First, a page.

After failing to find Enakyo gorge and instead arriving at a hideous fun park on a flooded hydro-lake we then drove on to Magome and Tsumago, two old towns built on the Nakasendo (the old stone-paved medieval post road). Magome was delightful but rather touristic, but Tsumago over the saddle, on the other side of the range, was still in an unspoiled state, with a long meandering pedestrian only street following the old Nakasendo. Going through Iida, we pulled off for the evening near Oshika in a disused old loop of road by a bridge in the rain.


The next day we drove into the Minami alps, ascending a winding back road named on the map as a major highway, stocking up with gas at the last gas station ascending the 1424 m summit road, coming down to Hase, where there was supposed to be a back road going by Mt. Kita the second highest mountain in Japan. This however proved, like those around and to Kamikochi previously could be traversed only by paying a hefty price for a bus ticket and was thus useless for a transit in the van. After nearly departing we returned to the alpine information center and was told by the woman on the desk that the tiny wiggle hexagon 20 was passable in the current conditions, even though the map showed it with a barrier road closed sign. We thus took of in the rain and mist up an exceedingly narrow windy precipitous little bush track that had no seal and in many places was fit only for a four wheel drive, but never quite petered out, despite coming at many places to locked gates with only one opening through, finally ascending Mt. Nyukasa 1955 m, all foggy and lichen hanging from the trees, eventually bursting out through a pair of farm gates from the wilderness onto a high plateau farm pasture, then descending in a wild bunch of hairpins to Fujimi and the valley down to Mt. Fuji. Views of this road are in the previous blog.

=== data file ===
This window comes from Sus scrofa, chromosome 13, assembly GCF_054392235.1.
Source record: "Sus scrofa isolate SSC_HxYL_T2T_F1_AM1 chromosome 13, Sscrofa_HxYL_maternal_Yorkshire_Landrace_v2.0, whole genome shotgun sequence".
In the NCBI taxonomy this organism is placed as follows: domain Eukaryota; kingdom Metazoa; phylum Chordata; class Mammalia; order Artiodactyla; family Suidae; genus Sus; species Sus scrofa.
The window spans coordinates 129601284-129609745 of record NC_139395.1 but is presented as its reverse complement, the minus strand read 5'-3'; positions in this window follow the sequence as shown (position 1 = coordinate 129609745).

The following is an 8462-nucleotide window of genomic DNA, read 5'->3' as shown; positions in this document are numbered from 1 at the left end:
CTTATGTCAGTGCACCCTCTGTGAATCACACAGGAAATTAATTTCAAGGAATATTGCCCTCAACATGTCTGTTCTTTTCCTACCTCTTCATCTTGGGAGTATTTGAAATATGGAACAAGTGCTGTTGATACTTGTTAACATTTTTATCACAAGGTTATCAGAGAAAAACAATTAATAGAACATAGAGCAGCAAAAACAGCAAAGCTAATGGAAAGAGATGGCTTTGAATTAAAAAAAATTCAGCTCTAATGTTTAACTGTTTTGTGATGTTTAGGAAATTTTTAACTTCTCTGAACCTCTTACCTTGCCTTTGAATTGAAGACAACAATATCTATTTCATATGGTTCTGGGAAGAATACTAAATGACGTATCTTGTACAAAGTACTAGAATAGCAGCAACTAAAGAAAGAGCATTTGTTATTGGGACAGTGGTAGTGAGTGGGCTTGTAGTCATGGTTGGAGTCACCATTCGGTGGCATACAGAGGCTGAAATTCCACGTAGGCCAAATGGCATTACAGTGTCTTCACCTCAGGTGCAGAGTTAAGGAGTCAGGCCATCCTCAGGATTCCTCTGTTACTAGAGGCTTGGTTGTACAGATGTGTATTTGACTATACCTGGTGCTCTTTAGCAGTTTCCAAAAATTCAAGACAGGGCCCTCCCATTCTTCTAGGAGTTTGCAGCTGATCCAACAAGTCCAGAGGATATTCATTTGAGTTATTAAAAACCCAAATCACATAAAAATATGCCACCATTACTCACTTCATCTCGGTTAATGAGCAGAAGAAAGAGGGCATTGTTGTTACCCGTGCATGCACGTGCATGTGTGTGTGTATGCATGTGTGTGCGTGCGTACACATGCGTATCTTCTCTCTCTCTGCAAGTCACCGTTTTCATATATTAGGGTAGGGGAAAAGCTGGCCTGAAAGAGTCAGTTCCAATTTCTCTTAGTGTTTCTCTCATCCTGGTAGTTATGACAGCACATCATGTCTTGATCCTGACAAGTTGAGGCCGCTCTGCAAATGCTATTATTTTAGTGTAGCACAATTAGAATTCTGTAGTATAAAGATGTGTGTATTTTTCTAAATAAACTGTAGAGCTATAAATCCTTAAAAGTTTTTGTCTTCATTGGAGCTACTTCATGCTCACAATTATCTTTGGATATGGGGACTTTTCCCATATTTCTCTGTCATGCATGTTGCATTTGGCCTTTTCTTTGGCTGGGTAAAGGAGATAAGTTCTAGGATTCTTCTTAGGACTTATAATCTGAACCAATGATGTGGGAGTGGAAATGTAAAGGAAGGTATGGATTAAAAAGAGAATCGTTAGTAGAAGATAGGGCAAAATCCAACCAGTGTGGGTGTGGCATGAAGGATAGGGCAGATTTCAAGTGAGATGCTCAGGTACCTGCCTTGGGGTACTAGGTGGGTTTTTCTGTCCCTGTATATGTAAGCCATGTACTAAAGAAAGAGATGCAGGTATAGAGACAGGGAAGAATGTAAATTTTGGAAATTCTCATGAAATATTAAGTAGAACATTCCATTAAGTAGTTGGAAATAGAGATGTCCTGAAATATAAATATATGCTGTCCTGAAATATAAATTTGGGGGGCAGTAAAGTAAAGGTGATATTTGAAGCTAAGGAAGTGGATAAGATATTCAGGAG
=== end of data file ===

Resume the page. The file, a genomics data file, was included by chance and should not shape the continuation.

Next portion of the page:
'Private' love hotel Fuji Five Lakes

From there it was a long drive south down a wide populated valley, before getting mired in the highways around Kofu where there was no turn off for the 358 to Fuji lakes, going East, but only going West, after we had overshot by 5 kms in rush hour traffic, because it took off from under a fly-over. We ended up sleeping on the slopes below Fuji five lakes right under the turn off to a viewing mountain called Ashigawa under the highway bridge by a precipitous valley with a stream in the entrance to a little deserted shrine. Another idyllic place brimming with nature that appeared out of nowhere.

The next day we drove around four of the five lakes in the pouring rain and mist-clad foothills with Fuji completely obliterated in the cloud cover. The first two smaller lakes were lined with devoted fishermen under umbrellas or in little tents erected over rowing boats, but the latter ones were tourist traps with hideous duck-shaped pedal boats littering the shore lines. The second lake had a cute little discrete love hotel called the Pr()ivate with a love heart in he place of the parentheses. Because of the rain we made it pretty much a rest day just trawling along the lake edges and hanging out in the towns. I got on the wireless internet and set up a fan-fold of Google maps to navigate through Tokyo and Yokohama suburbs to return the van and managed to park it up on a side street out of the rain to do a quick paint job on the few scratches we had made in the body work. In Kawaguchi despite being on the fore-front of a tourist town full of plush hotels, we managed to find an easy park we could spend the night right on the foreshore of the lake overlooking the opulence.

Raisiing the shrine screen with scarlet-skirted female priestess
of the fire goddess entering Fuji-yoshida.

Next day took us on to Fujiyoshida, the main hub of the Fuji lakes area, and stumbled upon Sengen jinja, the Shinto shrine at the foot of the main trail up Fuji, just as they were carrying out the morning ceremonies of setting up the shrine and its fertility offerings. The shrine is dedicated to Konohanasakuya-Hime the Goddess of Fire and child bearing, who is propitiated annually in a big fire ceremony on August 26 at the end of the climbing season to ward off Mt. Fuji from erupting. The shrine comes equipped with golden arcs surmounted by phoenixes, carried through the town by the priests, along with a huge red replica of Mt. Fuji amid fire and dancing.